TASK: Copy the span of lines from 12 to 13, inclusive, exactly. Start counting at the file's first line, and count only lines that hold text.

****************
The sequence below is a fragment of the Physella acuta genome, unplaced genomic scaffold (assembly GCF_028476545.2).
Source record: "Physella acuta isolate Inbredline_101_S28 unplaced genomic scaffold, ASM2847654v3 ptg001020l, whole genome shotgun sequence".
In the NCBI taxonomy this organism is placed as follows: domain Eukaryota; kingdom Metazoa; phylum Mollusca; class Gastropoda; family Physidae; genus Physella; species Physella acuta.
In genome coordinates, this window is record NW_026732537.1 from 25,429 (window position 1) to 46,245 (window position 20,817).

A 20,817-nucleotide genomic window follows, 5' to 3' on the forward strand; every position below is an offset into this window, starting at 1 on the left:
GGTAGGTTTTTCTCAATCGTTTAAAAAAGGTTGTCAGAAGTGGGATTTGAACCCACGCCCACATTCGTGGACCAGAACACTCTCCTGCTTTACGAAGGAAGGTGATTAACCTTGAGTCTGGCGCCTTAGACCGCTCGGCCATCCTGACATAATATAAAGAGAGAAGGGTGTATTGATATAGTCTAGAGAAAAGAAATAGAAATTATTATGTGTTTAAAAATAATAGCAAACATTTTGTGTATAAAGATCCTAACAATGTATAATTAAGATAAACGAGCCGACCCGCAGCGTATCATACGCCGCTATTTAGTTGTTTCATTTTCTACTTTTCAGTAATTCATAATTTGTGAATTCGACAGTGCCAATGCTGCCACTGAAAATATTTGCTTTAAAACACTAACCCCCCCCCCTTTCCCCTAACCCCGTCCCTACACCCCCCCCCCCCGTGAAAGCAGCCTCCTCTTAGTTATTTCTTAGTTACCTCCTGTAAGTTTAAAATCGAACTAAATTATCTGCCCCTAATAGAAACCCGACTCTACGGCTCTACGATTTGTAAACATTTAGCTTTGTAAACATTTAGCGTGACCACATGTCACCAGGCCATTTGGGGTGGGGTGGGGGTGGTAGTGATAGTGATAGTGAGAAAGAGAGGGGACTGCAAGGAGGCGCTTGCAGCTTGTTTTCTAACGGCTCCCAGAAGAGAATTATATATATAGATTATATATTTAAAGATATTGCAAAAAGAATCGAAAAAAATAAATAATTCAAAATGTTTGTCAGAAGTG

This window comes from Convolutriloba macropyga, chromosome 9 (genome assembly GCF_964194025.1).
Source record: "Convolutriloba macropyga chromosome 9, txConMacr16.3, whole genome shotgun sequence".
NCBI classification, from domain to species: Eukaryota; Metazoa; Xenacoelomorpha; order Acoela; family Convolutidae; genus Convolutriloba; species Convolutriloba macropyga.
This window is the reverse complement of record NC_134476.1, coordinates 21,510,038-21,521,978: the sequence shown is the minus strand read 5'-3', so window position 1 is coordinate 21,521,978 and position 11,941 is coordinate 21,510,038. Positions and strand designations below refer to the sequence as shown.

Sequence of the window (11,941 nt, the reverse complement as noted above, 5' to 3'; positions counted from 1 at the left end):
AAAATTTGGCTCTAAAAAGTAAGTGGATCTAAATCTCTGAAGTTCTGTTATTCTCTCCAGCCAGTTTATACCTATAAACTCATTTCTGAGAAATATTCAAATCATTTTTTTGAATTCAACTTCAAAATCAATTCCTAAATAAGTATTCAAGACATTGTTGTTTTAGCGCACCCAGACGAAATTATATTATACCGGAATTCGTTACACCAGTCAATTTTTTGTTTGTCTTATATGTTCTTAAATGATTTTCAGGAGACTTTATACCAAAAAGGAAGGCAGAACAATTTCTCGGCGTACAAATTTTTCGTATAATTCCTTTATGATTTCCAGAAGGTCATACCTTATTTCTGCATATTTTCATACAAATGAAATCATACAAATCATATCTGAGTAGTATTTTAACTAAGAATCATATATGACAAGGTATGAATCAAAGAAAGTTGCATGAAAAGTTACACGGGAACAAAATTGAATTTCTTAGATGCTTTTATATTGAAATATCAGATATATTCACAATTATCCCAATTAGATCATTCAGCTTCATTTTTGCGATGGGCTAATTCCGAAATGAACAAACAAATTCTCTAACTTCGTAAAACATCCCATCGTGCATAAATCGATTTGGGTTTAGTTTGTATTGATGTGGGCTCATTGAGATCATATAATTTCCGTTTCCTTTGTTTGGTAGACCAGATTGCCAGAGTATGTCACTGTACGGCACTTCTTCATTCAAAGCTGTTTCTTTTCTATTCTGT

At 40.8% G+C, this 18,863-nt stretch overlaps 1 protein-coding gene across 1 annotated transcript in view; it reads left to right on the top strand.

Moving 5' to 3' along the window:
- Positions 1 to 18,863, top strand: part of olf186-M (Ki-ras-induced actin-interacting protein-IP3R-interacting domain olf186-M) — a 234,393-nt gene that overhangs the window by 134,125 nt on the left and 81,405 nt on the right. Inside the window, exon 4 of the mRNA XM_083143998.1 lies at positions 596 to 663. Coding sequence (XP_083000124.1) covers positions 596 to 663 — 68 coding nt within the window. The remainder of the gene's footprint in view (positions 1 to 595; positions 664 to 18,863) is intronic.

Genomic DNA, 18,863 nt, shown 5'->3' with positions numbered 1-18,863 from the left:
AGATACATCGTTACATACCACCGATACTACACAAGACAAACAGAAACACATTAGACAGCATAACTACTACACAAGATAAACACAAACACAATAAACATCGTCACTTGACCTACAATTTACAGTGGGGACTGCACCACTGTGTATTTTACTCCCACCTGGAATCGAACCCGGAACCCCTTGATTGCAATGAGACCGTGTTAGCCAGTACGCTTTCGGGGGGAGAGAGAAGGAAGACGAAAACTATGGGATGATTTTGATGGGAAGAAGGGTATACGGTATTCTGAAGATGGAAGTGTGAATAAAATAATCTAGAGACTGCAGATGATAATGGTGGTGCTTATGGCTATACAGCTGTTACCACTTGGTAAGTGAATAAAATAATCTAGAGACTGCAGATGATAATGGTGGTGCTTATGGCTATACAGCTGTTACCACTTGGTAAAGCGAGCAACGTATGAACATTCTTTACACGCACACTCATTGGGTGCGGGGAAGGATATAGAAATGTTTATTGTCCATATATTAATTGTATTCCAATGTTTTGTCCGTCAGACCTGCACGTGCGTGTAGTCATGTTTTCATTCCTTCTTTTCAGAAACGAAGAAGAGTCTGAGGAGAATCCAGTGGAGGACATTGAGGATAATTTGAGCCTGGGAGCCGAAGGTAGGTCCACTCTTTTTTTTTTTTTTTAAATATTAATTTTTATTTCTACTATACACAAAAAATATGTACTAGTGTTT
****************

AAAATTTGGCTCTAAAAAGTAAGTGGATCTAAATCTCTGAAGTTCTGTTATTCTCTCCAGCCAGTTTATACCTATAAACTCATTTCTGAGAAATATTCAAATCATTTTTTTGAATTCAACTTCAAAATCAATTCCTAAATAAGTATTCAAGACATTGTTGTTTTAGCGCACCCAGACGAAATTATATTATACCGGAATTCGTTACACCAGTCAATTTTTTGTTTGTCTTATATGTTCTTAAATGATTTTCAGGAGACTTTATACCAAAAAGGAAGGCAGAACAATTTCTCGGCGTACAAATTTTTCGTATAATTCCTTTATGATTTCCAGAAGGTCATACCTTATTTCTGCATATTTTCATACAAATGAAATCATACAAATCATATCTGAGTAGTATTTTAACTAAGAATCATATATGACAAGGTATGAATCAAAGAAAGTTGCATGAAAAGTTACACGGGAACAAAATTGAATTTCTTAGATGCTTTTATATTGAAATATCAGATATATTCACAATTATCCCAATTAGATCATTCAGCTTCATTTTTGCGATGGGCTAATTCCGAAATGAACAAACAAATTCTCTAACTTCGTAAAACATCCCATCGTGCATAAATCGATTTGGGTTTAGTTTGTATTGATGTGGGCTCATTGAGATCATATAATTTCCGTTTCCTTTGTTTGGTAGACCAGATTGCCAGAGTATGTCACTGTACGGCACTTCTTCATTCAAAGCTGTTTCTTTTCTATTCTGT

At 40.8% G+C, this 18,863-nt stretch overlaps 1 protein-coding gene across 1 annotated transcript in view; it reads left to right on the top strand.